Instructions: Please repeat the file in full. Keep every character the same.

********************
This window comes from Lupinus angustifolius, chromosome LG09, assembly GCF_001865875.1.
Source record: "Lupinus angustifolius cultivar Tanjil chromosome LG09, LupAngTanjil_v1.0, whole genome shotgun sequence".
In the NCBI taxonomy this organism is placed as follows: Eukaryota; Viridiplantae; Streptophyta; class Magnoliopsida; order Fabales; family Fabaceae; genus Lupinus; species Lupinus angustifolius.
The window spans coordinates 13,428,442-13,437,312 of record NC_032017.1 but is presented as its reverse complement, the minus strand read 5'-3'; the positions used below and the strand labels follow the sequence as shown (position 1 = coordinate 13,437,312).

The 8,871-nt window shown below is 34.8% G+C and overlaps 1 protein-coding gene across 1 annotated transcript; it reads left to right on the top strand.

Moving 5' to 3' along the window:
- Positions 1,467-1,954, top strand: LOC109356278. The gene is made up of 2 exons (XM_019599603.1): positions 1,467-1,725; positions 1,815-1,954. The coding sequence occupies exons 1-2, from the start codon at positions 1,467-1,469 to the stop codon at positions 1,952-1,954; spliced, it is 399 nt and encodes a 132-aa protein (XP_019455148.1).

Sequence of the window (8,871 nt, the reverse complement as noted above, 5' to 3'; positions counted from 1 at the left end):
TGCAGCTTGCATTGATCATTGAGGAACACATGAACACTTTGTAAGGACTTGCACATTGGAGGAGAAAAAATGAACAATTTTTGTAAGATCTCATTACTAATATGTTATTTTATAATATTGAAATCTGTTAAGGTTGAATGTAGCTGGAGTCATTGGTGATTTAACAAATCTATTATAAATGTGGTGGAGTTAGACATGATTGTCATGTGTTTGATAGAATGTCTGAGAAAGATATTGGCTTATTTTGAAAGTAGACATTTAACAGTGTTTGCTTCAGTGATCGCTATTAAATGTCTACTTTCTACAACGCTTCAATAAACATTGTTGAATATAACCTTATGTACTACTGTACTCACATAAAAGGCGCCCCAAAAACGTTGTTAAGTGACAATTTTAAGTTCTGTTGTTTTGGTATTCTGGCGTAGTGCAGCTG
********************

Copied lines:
This window comes from Lupinus angustifolius, chromosome LG09, assembly GCF_001865875.1.
Source record: "Lupinus angustifolius cultivar Tanjil chromosome LG09, LupAngTanjil_v1.0, whole genome shotgun sequence".
In the NCBI taxonomy this organism is placed as follows: Eukaryota; Viridiplantae; Streptophyta; class Magnoliopsida; order Fabales; family Fabaceae; genus Lupinus; species Lupinus angustifolius.
The window spans coordinates 13,428,442-13,437,312 of record NC_032017.1 but is presented as its reverse complement, the minus strand read 5'-3'; the positions used below and the strand labels follow the sequence as shown (position 1 = coordinate 13,437,312).

The 8,871-nt window shown below is 34.8% G+C and overlaps 1 protein-coding gene across 1 annotated transcript; it reads left to right on the top strand.

Moving 5' to 3' along the window:
- Positions 1,467-1,954, top strand: LOC109356278. The gene is made up of 2 exons (XM_019599603.1): positions 1,467-1,725; positions 1,815-1,954. The coding sequence occupies exons 1-2, from the start codon at positions 1,467-1,469 to the stop codon at positions 1,952-1,954; spliced, it is 399 nt and encodes a 132-aa protein (XP_019455148.1).

Sequence of the window (8,871 nt, the reverse complement as noted above, 5' to 3'; positions counted from 1 at the left end):
TGCAGCTTGCATTGATCATTGAGGAACACATGAACACTTTGTAAGGACTTGCACATTGGAGGAGAAAAAATGAACAATTTTTGTAAGATCTCATTACTAATATGTTATTTTATAATATTGAAATCTGTTAAGGTTGAATGTAGCTGGAGTCATTGGTGATTTAACAAATCTATTATAAATGTGGTGGAGTTAGACATGATTGTCATGTGTTTGATAGAATGTCTGAGAAAGATATTGGCTTATTTTGAAAGTAGACATTTAACAGTGTTTGCTTCAGTGATCGCTATTAAATGTCTACTTTCTACAACGCTTCAATAAACATTGTTGAATATAACCTTATGTACTACTGTACTCACATAAAAGGCGCCCCAAAAACGTTGTTAAGTGACAATTTTAAGTTCTGTTGTTTTGGTATTCTGGCGTAGTGCAGCTG